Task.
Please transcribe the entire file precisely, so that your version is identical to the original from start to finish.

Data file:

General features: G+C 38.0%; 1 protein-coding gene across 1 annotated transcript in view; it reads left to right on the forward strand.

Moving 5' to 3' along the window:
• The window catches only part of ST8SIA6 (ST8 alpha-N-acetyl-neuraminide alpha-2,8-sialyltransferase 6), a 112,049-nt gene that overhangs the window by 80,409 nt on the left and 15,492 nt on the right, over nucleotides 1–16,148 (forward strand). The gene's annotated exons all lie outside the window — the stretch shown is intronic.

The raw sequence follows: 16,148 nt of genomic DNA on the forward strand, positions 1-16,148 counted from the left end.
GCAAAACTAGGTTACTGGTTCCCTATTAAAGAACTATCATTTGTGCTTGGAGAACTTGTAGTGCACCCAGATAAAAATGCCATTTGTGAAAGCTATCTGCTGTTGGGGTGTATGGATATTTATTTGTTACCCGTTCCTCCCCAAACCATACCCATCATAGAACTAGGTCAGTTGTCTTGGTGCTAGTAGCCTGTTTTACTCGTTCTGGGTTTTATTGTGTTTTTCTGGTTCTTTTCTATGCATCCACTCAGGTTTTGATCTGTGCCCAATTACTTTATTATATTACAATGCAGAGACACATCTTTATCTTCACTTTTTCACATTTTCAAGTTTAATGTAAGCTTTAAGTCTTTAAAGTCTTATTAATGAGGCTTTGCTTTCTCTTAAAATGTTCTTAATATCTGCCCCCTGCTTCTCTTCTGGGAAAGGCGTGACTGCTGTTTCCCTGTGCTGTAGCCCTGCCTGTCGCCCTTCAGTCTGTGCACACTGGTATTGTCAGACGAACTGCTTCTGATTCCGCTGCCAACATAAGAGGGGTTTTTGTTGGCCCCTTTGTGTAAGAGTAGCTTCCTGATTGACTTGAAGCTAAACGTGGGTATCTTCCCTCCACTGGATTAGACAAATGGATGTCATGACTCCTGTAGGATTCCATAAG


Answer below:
General features: G+C 38.0%; 1 protein-coding gene across 1 annotated transcript in view; it reads left to right on the forward strand.

Moving 5' to 3' along the window:
• The window catches only part of ST8SIA6 (ST8 alpha-N-acetyl-neuraminide alpha-2,8-sialyltransferase 6), a 112,049-nt gene that overhangs the window by 80,409 nt on the left and 15,492 nt on the right, over nucleotides 1–16,148 (forward strand). The gene's annotated exons all lie outside the window — the stretch shown is intronic.

The raw sequence follows: 16,148 nt of genomic DNA on the forward strand, positions 1-16,148 counted from the left end.
GCAAAACTAGGTTACTGGTTCCCTATTAAAGAACTATCATTTGTGCTTGGAGAACTTGTAGTGCACCCAGATAAAAATGCCATTTGTGAAAGCTATCTGCTGTTGGGGTGTATGGATATTTATTTGTTACCCGTTCCTCCCCAAACCATACCCATCATAGAACTAGGTCAGTTGTCTTGGTGCTAGTAGCCTGTTTTACTCGTTCTGGGTTTTATTGTGTTTTTCTGGTTCTTTTCTATGCATCCACTCAGGTTTTGATCTGTGCCCAATTACTTTATTATATTACAATGCAGAGACACATCTTTATCTTCACTTTTTCACATTTTCAAGTTTAATGTAAGCTTTAAGTCTTTAAAGTCTTATTAATGAGGCTTTGCTTTCTCTTAAAATGTTCTTAATATCTGCCCCCTGCTTCTCTTCTGGGAAAGGCGTGACTGCTGTTTCCCTGTGCTGTAGCCCTGCCTGTCGCCCTTCAGTCTGTGCACACTGGTATTGTCAGACGAACTGCTTCTGATTCCGCTGCCAACATAAGAGGGGTTTTTGTTGGCCCCTTTGTGTAAGAGTAGCTTCCTGATTGACTTGAAGCTAAACGTGGGTATCTTCCCTCCACTGGATTAGACAAATGGATGTCATGACTCCTGTAGGATTCCATAAG